Thanks to the African spirit of Ubuntu, the Climate Change Conference in Durban, South Africa (COP17) was rescued from going down the same drainpipe as the previous one in Copenhagen and, instead, produced the first global agreement that has real teeth to it.
As had happened in previous conferences, all the high-sounding rhetoric on the importance of cleaning the environment by cutting carbon emissions evaporated into thin air when national self interest was at stake. Everybody blamed everybody else for environmental pollution but no one was prepared to do anything seriously concrete about their own levels of emissions.
The rich countries blamed China (the world’s worst offender) and other emerging economies for refusing to cut their emission levels while the emerging economies argued back that it was all very well for the advanced nations to ask each other to cut back emissions when they had been polluting the atmosphere for centuries as they build up their industries. They wanted the developed nations to drastically reduce their emissions but to be allowed to develop their own industries unhindered until such time as parity with the rich countries could be reached.
This has been the pattern for the last two decades with no one willing to give an inch while some of the world’s worst polluters, such as the US (second biggest after China) digging out dubious experts and statistics to try and convince the rest of us that the whole climate change theory is hogwash.
This time however, the standoff was interestingly different. There were still two opposing groups but the configuration inside had changed. One group, led by the EU, contained least developed countries (LDCs) and small island states; the other group consisted of the US, Brazil, South Africa, India and China.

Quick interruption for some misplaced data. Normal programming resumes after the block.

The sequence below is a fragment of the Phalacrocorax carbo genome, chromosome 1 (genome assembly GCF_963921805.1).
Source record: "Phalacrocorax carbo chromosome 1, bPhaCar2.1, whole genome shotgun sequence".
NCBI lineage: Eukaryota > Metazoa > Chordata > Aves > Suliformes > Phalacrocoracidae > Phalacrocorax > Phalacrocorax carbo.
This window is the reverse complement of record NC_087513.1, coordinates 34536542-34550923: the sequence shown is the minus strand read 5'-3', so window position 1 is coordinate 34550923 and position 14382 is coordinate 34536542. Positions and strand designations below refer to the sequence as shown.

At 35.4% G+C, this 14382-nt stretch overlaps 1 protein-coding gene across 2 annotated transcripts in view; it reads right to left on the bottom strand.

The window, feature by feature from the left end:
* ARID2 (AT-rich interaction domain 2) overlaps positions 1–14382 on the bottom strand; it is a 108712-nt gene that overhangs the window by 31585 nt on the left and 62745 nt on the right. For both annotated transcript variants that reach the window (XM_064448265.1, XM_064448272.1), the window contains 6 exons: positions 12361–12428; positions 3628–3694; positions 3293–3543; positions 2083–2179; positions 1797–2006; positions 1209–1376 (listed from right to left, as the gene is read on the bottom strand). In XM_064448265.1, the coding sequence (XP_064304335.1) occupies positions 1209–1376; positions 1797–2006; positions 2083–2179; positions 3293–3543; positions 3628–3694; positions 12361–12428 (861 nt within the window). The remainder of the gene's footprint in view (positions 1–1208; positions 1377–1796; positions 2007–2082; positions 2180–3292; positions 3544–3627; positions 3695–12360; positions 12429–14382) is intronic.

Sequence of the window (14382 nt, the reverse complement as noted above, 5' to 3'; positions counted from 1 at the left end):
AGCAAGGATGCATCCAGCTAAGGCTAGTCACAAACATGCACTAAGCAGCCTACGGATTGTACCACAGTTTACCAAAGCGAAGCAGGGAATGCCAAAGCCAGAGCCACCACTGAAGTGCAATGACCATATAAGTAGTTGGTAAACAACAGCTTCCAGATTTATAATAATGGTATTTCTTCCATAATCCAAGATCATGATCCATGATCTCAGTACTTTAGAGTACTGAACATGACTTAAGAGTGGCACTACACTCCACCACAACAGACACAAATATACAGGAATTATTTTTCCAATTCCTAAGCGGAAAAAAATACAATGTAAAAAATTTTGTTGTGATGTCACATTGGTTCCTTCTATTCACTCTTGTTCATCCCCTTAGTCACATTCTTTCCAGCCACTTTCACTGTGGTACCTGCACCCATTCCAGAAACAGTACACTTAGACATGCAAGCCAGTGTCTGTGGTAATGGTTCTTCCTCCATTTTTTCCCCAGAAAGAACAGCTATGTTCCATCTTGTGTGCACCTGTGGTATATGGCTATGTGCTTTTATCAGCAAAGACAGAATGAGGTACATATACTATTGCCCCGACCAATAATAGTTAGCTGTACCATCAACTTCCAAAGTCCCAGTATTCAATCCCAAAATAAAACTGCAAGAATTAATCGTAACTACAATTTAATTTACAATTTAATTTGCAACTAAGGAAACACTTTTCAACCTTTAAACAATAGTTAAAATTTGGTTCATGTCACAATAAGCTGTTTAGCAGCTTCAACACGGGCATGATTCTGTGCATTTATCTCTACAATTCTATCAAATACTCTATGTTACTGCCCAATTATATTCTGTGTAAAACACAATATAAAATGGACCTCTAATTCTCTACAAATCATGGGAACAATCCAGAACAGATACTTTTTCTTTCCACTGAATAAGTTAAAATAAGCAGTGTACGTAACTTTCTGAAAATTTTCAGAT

The first group wanted bigger emissions cuts faster, while the second group was firmly opposed to it. Once again, log jam. Two weeks of talks, discussions, arguments, emotional outbursts, abuses and name calling and nothing to show for it except so much hot air to add to whatever is already there in abundance. COP17 seemed destined to go the same sorry way as Copenhagen.
Then, just as the conference was about to close, South Africa’s Foreign Minister, Maite Nkoana-Mashabane decided enough was enough. It was time for some African style commonsense. She rounded up the chief negotiators of the US, Britain, France, Sweden, Gambia, Brazil, China and India and metaphorically locked them in a room until they could come up with a solution.
Against all expectations, when the group emerged from their ‘huddle’, they had reached an agreement – the ‘Durban Platform’. What is more, this agreement, unlike the previous ones such as Kyoto, is legally binding. Once you sign the agreement, you cannot back out of it.
But as always in such compromises, some things were lost. While the EU-led group wanted a legally binding outcome by the end of this year, the US led group insisted on 2020. The terms have to be agreed by 2015 and come into force by 2020.
Unlike the Kyoto Protocol, which demanded that only the rich countries cut their emissions, the Durban Platform demands that all countries, developed and developing, cut their emissions. How much, by whom and when will be negotiated fiercely between now and 2015. In the meanwhile, countries will continue their voluntary efforts to reduce emissions in line with Kyoto but according to experts, the 2020 deadline before policies can be enforced by law will mean that the earth will get warmer by two degrees – which could well prove fatal for some low-lying islands and countries heavily dependent on seasonal rains.
It was also agreed that a green climate fund would be established to help developing nations reduce their greenhouse gas emissions and mitigate against the effects of climate change. South Korea, Germany and Denmark have already pledged money to the proposed $100bn fund and it will be interesting to see how many other countries put their money where their mouths are.
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